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So, I've made this bedframe that's rather tall, the frame is 32" off the ground, and the legs are each bolted on with two 3/8" bolts running perpendicular, and horizontally.

Having not actually used it yet, it feels very stable, but for safety I'm considering some sort of lateral support. Not actually being a structural engineer, I'm not sure if that's overkill so long as everything else is pretty stable, or if it's a better safe than sorry thing.

Any thoughts/experience is appreciated.

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Bedframe

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up vote 6 down vote accepted

Lateral support is probably very important. Over time your bolts will not grip as strongly, and the legs will start to wiggle. Bracing the legs to each other or to the top of the bed will counter this rotational tendency. You'll need to fasten each leg at two points to make this work right, so you might consider the following options for securing each leg to the adjacent legs:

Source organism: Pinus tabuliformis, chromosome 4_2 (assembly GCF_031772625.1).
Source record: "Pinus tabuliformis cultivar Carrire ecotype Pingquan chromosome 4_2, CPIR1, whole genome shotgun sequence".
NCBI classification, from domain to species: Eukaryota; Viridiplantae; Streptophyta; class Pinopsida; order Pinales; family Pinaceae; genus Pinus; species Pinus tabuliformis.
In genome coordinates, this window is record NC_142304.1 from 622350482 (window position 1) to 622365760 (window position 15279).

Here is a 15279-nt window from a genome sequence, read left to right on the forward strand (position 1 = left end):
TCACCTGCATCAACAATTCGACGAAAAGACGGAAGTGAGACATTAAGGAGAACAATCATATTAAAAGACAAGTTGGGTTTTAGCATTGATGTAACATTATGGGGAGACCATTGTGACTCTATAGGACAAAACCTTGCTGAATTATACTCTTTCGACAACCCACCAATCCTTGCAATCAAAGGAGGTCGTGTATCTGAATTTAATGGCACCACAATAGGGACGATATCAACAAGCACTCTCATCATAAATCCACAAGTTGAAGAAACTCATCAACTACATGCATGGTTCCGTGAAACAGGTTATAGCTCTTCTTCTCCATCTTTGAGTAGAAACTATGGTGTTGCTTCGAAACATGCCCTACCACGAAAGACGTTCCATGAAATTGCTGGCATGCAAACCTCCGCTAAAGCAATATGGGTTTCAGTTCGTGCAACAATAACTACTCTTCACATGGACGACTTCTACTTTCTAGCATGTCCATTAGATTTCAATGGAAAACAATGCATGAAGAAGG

• Strapping a wide (probably 6+ inches) board across two legs, fastening at the four corners, or
  • Trusses, fasten the bottom of the left leg and the bottom of the right leg to the same point on the lintel, or
  • an X shape between each pair of legs, with a fastener in the center.

As this is a bed and will be subject to... ahem... use, you'll probably want some sort of bracing.

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Thanks! My plan was to go with the Truss approach, is it reasonable to leave one side open, or is that a poor idea? You mentioned an X shape between any pair of legs, would it not be required to do such for at least one pair in each direction? –  Arelius Feb 7 '12 at 22:42
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I'm not sure about leaving one side open. In theory every leg is already rotationally secured against another, but in practice this whole thing is about redundancy. Also, when I wrote "an X shape between any pair of legs" I should have written each pair, I'll edit that. –  Shimon Rura Feb 9 '12 at 3:54
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